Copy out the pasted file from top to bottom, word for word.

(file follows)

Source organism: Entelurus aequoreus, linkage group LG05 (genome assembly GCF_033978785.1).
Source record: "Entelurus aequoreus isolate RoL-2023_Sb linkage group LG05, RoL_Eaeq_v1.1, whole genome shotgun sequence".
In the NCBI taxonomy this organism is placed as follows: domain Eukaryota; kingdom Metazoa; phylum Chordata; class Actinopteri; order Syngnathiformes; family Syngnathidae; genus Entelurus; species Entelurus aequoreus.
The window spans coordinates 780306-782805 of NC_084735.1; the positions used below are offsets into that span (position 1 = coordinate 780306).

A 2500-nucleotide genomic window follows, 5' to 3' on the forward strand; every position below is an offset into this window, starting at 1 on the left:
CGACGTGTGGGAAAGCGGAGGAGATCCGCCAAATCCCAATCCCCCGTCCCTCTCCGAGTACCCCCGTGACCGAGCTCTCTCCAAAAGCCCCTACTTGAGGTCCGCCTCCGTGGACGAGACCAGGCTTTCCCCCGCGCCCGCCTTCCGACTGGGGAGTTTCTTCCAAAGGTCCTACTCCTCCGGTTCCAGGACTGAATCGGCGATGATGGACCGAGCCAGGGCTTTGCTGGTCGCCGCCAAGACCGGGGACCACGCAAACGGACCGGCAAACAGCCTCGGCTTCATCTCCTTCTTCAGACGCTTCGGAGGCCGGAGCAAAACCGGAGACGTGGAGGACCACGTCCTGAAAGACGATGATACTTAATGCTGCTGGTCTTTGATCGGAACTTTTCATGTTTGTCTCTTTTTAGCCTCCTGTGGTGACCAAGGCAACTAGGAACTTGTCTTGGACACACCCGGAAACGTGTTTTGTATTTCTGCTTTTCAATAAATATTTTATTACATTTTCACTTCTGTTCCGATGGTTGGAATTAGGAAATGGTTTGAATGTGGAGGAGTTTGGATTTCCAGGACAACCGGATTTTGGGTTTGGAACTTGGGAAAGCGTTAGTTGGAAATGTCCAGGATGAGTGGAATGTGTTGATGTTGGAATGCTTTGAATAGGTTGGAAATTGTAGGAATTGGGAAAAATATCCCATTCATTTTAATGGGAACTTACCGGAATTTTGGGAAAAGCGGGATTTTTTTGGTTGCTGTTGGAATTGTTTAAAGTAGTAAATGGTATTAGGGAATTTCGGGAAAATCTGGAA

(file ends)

Source organism: Entelurus aequoreus, linkage group LG05 (genome assembly GCF_033978785.1).
Source record: "Entelurus aequoreus isolate RoL-2023_Sb linkage group LG05, RoL_Eaeq_v1.1, whole genome shotgun sequence".
In the NCBI taxonomy this organism is placed as follows: domain Eukaryota; kingdom Metazoa; phylum Chordata; class Actinopteri; order Syngnathiformes; family Syngnathidae; genus Entelurus; species Entelurus aequoreus.
The window spans coordinates 780306-782805 of NC_084735.1; the positions used below are offsets into that span (position 1 = coordinate 780306).

A 2500-nucleotide genomic window follows, 5' to 3' on the forward strand; every position below is an offset into this window, starting at 1 on the left:
CGACGTGTGGGAAAGCGGAGGAGATCCGCCAAATCCCAATCCCCCGTCCCTCTCCGAGTACCCCCGTGACCGAGCTCTCTCCAAAAGCCCCTACTTGAGGTCCGCCTCCGTGGACGAGACCAGGCTTTCCCCCGCGCCCGCCTTCCGACTGGGGAGTTTCTTCCAAAGGTCCTACTCCTCCGGTTCCAGGACTGAATCGGCGATGATGGACCGAGCCAGGGCTTTGCTGGTCGCCGCCAAGACCGGGGACCACGCAAACGGACCGGCAAACAGCCTCGGCTTCATCTCCTTCTTCAGACGCTTCGGAGGCCGGAGCAAAACCGGAGACGTGGAGGACCACGTCCTGAAAGACGATGATACTTAATGCTGCTGGTCTTTGATCGGAACTTTTCATGTTTGTCTCTTTTTAGCCTCCTGTGGTGACCAAGGCAACTAGGAACTTGTCTTGGACACACCCGGAAACGTGTTTTGTATTTCTGCTTTTCAATAAATATTTTATTACATTTTCACTTCTGTTCCGATGGTTGGAATTAGGAAATGGTTTGAATGTGGAGGAGTTTGGATTTCCAGGACAACCGGATTTTGGGTTTGGAACTTGGGAAAGCGTTAGTTGGAAATGTCCAGGATGAGTGGAATGTGTTGATGTTGGAATGCTTTGAATAGGTTGGAAATTGTAGGAATTGGGAAAAATATCCCATTCATTTTAATGGGAACTTACCGGAATTTTGGGAAAAGCGGGATTTTTTTGGTTGCTGTTGGAATTGTTTAAAGTAGTAAATGGTATTAGGGAATTTCGGGAAAATCTGGAA